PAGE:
Biden likely to improve ties with Asia, end 'silly trade war': Mahathir

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KUALA LUMPUR (Reuters) – After four years of dealing with U.S. President Donald Trump, Asia can expect President-elect Joe Biden to improve ties with traditionally supportive nations and end a “silly trade war” with China, Malaysia’s former premier Mahathir Mohamad said.

FILE PHOTO: Malaysia’s former Prime Minister Mahathir Mohamad reacts during a news conference in Kuala Lumpur, Malaysia December 14, 2020. REUTERS/Lim Huey Teng

“I expect it to be different from Trump, because Trump knew practically nothing about Southeast Asia,” Mahathir said in a interview recorded on Jan. 7 and broadcast at the Reuters Next conference on Thursday.

“Trump used to be against almost every country, but now I think Biden would want to reverse that policy and have some understanding or friendly relations with many of the countries, which in the past have been quite supportive of America.”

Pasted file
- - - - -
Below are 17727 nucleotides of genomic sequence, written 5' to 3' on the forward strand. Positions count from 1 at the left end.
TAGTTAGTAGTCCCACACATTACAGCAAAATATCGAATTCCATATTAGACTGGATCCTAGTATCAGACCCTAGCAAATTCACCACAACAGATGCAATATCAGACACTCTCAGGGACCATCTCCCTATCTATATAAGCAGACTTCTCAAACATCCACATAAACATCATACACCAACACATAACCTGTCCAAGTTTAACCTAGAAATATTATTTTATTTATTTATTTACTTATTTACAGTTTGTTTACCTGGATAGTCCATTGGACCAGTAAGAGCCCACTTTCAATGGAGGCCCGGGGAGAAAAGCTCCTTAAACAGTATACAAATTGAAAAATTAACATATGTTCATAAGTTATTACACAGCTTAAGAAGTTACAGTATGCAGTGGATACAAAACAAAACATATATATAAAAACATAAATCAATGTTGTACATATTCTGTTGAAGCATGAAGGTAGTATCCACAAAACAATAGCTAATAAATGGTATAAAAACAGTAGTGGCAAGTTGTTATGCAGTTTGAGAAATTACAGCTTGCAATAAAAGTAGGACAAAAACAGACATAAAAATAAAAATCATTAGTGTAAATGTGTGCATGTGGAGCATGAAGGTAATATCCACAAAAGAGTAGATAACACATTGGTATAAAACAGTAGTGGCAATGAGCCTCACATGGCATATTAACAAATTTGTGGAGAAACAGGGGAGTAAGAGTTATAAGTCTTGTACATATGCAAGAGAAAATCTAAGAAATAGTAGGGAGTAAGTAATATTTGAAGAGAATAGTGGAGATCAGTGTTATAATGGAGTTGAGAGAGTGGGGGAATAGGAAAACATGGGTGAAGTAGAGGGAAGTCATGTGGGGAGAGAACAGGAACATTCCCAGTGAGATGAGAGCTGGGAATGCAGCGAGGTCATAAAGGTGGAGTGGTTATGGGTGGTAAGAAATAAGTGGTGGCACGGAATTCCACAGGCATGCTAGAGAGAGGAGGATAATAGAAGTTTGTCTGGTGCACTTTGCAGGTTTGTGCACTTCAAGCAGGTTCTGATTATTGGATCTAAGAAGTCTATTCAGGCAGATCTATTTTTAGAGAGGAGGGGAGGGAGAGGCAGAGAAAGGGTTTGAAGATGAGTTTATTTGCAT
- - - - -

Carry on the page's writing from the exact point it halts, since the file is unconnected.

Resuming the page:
Biden had said in November that the United States will be “ready to lead” again on the global stage when he formally takes over on Jan. 20, after the world grappled with Trump’s “America First” policy that antagonised allies and sparked a trade war with China.

“I don’t believe he is going to continue with this silly trade war with China. There should be some attempt to maybe solve some of the problems of the imbalance in the trade, but to have the trade war is not something that I think Biden will continue,” said Mahathir, who in 2018 became the world’s oldest prime minister to take office at 93 years of age.

The world’s two largest economies have been at odds since July 2018 over U.S. demands for China to adopt policy changes that would better protect American intellectual property and make China’s market more accessible to U.S. companies.

Their trade war damaged global growth and upended supply chains over the past two years.

Mahathir said Malaysia, like most countries, needs to be more sensitive to what China wants as the Asian powerhouse was too big to confront on issues such as trade imbalances or human rights violations.

“China has not treated Muslims there well, but we cannot confront them… we have to be very careful with how we deal with China,” he said.

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Reporting by Joseph Sipala Editing by Simon Cameron-Moore